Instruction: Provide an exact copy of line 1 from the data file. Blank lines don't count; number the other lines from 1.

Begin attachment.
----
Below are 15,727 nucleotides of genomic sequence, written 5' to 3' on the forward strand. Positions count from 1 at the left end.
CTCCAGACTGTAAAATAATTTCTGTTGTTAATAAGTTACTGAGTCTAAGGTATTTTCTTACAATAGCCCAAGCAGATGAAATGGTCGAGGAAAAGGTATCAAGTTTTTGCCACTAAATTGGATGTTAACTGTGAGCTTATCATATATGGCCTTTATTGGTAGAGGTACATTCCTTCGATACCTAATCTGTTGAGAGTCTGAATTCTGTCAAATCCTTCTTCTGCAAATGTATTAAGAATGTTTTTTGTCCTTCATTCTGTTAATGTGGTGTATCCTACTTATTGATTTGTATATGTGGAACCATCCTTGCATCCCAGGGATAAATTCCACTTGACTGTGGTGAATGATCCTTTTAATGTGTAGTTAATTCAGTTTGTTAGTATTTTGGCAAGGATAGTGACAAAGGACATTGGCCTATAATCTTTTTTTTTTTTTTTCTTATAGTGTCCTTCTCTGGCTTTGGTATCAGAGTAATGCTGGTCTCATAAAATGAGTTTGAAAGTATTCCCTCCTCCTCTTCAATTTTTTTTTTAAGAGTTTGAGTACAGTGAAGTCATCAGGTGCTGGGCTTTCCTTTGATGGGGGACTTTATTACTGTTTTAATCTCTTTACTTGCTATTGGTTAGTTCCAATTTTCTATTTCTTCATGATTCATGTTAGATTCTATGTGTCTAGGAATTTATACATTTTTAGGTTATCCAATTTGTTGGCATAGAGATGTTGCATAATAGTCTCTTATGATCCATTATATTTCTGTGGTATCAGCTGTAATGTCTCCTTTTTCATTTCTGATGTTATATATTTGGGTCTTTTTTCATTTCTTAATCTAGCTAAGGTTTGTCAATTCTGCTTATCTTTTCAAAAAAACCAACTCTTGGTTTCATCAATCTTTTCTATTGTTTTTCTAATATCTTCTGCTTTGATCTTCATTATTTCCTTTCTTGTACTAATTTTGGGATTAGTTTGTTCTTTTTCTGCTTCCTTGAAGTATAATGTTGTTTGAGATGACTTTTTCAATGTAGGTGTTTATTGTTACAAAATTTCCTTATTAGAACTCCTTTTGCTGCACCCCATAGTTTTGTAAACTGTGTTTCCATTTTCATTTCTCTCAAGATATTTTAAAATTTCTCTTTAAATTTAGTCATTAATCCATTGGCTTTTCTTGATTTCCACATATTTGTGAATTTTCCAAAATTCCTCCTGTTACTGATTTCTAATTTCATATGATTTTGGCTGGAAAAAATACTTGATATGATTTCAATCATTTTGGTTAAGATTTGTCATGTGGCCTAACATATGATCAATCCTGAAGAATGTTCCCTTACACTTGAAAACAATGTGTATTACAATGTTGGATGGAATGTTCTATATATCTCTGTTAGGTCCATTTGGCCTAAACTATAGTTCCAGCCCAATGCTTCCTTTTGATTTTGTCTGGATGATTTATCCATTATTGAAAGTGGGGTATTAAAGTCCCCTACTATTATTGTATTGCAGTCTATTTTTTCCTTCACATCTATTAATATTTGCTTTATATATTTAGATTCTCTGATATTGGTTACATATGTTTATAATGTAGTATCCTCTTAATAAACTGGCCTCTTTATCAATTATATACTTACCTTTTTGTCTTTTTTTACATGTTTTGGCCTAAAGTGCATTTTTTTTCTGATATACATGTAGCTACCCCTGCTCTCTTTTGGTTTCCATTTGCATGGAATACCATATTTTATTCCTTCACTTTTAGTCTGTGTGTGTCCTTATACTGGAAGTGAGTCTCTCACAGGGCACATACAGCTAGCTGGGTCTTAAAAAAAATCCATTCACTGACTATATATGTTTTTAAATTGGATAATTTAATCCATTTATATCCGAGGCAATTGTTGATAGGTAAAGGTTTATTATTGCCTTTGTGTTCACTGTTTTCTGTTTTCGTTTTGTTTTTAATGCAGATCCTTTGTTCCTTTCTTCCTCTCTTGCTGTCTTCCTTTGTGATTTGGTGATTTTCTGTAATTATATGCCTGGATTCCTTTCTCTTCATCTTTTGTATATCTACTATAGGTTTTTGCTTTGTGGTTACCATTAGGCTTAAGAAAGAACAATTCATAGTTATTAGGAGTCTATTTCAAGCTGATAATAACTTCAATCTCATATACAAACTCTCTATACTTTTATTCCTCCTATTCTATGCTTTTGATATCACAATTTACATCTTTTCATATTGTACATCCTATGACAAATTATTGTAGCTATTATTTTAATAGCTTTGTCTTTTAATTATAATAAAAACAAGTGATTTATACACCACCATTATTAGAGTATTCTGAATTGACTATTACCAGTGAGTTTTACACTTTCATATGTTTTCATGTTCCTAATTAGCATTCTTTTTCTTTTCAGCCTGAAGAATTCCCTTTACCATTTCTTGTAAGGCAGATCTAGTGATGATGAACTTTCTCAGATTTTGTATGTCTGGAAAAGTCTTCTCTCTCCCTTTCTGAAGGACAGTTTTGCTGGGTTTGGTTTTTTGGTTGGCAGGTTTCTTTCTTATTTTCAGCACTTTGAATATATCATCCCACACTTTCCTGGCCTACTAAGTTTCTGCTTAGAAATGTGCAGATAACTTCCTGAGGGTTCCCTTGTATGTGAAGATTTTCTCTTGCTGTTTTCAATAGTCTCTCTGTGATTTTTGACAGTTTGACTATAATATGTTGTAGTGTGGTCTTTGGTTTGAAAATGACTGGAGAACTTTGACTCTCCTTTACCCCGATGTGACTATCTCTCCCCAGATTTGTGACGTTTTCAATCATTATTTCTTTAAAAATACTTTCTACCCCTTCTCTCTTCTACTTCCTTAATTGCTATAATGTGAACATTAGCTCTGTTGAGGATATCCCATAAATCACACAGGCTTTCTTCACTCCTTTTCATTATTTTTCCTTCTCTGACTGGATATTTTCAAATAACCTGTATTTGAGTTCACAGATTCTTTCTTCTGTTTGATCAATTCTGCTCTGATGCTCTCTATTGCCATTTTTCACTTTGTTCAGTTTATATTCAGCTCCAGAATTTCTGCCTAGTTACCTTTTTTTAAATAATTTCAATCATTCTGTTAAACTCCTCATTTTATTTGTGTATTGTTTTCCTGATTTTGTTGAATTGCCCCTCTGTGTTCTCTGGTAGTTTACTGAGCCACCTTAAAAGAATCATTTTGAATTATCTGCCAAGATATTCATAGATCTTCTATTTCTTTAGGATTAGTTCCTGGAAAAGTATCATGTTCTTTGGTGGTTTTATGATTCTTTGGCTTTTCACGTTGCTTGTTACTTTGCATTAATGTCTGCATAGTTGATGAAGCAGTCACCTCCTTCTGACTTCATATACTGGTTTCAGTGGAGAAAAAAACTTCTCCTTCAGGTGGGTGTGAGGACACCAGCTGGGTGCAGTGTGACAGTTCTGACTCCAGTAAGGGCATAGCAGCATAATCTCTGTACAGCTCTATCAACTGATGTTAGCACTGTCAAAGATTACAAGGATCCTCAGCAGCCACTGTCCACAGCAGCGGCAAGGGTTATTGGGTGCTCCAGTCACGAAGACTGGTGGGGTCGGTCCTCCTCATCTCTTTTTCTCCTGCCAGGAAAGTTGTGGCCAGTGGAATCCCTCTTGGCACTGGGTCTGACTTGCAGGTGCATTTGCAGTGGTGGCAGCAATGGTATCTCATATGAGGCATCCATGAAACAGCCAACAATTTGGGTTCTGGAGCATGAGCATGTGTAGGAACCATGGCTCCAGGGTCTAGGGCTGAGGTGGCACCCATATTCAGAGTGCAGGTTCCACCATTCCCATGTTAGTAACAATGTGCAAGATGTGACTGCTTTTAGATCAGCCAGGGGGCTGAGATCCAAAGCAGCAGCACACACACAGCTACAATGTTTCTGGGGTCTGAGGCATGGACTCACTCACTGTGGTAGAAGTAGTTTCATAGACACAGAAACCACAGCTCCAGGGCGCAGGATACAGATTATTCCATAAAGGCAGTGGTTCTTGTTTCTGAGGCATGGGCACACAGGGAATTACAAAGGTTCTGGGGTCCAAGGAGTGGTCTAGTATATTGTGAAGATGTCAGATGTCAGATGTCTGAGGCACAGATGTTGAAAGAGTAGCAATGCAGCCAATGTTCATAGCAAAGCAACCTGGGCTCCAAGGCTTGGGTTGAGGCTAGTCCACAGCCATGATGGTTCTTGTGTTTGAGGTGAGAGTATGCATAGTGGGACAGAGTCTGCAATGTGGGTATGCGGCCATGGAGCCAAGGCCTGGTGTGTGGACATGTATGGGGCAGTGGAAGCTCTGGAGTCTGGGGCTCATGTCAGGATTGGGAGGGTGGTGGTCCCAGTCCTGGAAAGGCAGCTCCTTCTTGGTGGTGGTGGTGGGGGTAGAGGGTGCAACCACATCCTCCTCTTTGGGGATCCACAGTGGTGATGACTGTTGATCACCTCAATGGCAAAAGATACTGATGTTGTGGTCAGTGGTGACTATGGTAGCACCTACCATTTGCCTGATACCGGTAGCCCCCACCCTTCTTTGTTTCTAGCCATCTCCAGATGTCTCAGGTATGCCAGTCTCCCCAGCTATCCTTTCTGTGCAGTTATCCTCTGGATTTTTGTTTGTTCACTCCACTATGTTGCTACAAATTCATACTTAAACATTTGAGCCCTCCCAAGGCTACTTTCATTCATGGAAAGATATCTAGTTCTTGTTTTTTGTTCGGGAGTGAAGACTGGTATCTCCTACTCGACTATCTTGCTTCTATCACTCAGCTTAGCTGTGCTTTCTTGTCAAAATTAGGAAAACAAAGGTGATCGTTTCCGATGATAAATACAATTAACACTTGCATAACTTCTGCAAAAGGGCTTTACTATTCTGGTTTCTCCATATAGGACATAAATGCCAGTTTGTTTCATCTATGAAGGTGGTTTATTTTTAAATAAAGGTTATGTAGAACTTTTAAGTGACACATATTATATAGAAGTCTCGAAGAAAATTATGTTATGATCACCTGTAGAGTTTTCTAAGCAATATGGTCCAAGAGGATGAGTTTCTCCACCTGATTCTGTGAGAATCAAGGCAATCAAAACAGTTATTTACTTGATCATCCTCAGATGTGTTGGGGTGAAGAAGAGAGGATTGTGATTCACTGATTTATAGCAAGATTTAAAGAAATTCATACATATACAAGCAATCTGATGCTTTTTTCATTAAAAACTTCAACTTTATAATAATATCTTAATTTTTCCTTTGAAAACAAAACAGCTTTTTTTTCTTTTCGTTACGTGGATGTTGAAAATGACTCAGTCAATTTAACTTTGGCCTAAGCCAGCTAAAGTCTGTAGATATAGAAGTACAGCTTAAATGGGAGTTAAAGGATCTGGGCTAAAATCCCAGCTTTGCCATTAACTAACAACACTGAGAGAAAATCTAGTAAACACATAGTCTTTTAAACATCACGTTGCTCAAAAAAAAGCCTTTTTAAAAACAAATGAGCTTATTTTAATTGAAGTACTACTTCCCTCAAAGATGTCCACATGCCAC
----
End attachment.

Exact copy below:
Below are 15,727 nucleotides of genomic sequence, written 5' to 3' on the forward strand. Positions count from 1 at the left end.